10 Things That Make the Ferrari SF90 Stradale the Greatest

1622806694 3lor0068 min 1622441876
1622806694 3lor0068 min 1622441876

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Having just spent some thoroughly splendid time in Ferrari’s amazing new SF90 plug-in hybrid supercar, I had a look back at all the technology that makes it work so well in almost everything it does. And? There is no single thing that stands out for this bella macchina; rather, it is the melding of all the parts and systems working seamlessly together that creates what is now my new all-time favorite sports- or supercar ever. It offers all the power and handling of the best of the class without beating the living crap out of you. Scroll down to see all the work Ferrari did to make the Scuderia Ferrari 90 the worthy successor to the La Ferrari, Enzo, F50, F40, and 288 GTO. There’s a lot going on under that sensuous skin.

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The Looks

This is the most beautiful shape since the P4. There, I said it. Go ahead and argue all you want, but what is more beautiful than this? Granted, it is derivative and clearly evolved from the F8, 488, 458, 360, etc., but it is the most beautiful evolution of them all.


The Aerodynamics

Every square centimeter of that beautiful shape serves a practical purpose. Air must be routed to cool the internal combustion engine, the cabin, e-Powertrain, and numerous radiators. Even the wheels suck air out through the brakes to cool them. In back, the active aero utilizes two wings: for low-drag, high-speed driving like down the Hunaudieres Straight, the air flows between the two levels; for low-speed, high-downforce corners, like at the Nürburgring, a feature called the “Shut-Off Gurney Flap” lowers, blocks the airflow under the top wing and forces it up, creating 860 pounds of downforce at 186 mph. Underneath the car, on the flat underside, are two vortex generators that increase downforce by 30 percent compared to the F8.

“This is the most aerodynamically efficient car in the Ferrari range,” said Matteo Biancalana, head of aerodynamics at Ferrari. “Aerodynamics influences virtually the entire body surface and the whole of the underbody.”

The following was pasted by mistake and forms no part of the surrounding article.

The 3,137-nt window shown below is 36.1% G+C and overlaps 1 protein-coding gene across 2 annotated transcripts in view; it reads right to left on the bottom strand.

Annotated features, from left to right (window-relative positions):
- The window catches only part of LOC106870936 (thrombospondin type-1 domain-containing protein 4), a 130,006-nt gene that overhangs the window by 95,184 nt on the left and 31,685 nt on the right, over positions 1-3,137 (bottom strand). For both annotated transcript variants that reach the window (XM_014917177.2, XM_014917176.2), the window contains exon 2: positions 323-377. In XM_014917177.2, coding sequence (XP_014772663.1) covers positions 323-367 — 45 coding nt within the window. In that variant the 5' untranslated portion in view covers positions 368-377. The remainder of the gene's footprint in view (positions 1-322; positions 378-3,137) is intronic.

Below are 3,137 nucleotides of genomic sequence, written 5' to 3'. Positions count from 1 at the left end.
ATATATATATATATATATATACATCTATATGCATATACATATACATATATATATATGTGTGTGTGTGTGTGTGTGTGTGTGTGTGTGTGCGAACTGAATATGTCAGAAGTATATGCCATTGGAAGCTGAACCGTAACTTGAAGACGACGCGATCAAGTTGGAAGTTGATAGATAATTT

The Engine

The 4.0-liter twin-turbo internal-combustion V8’s 769 hp makes it the most powerful V8 in Ferrari history—and just 50 hp shy of the V12 in the limited-edition 812 Competizione.

You may think you see similarities to the twin-turbo V8 in the F8 and 488 (and even the California T), but almost everything on this engine has been changed for the SF90. It has: new intake and exhaust camshafts for higher flow capacity and better turbulence; new crankshaft, con rods, cylinder liners, and pistons; a new intake manifold with reduced volume for optimized volumetric efficiency and knock mitigation; a bigger exhaust manifold for reduced pumping losses; and new intake and exhaust lines.

The injectors for the gasoline direct injection have been moved from the side of the cylinder head to the top so they squirt high-pressure benzina into the chamber in a more efficient, effective manner at over 5000 psi. The cylinder bores have been widened from 86.5 mm to 88 to accommodate both the new injectors and the valves, bumping displacement up to just 10 ccs shy of 4.0 liters. The intake ducts are shorter for higher flow with greater tumble, to mix things up more thoroughly for better combustion. The turbos are the same size as those on the F8 but with larger compression volutes and a new wastegate valve shape. All that combines to make 769 SAE hp from the internal combustion engine alone. Now, the electric motors.


The Hybrid Components

The SF90 is Ferrari’s first plug-in hybrid (the 2013 La Ferrari, you’ll recall, was not a plug-in, just a hybrid).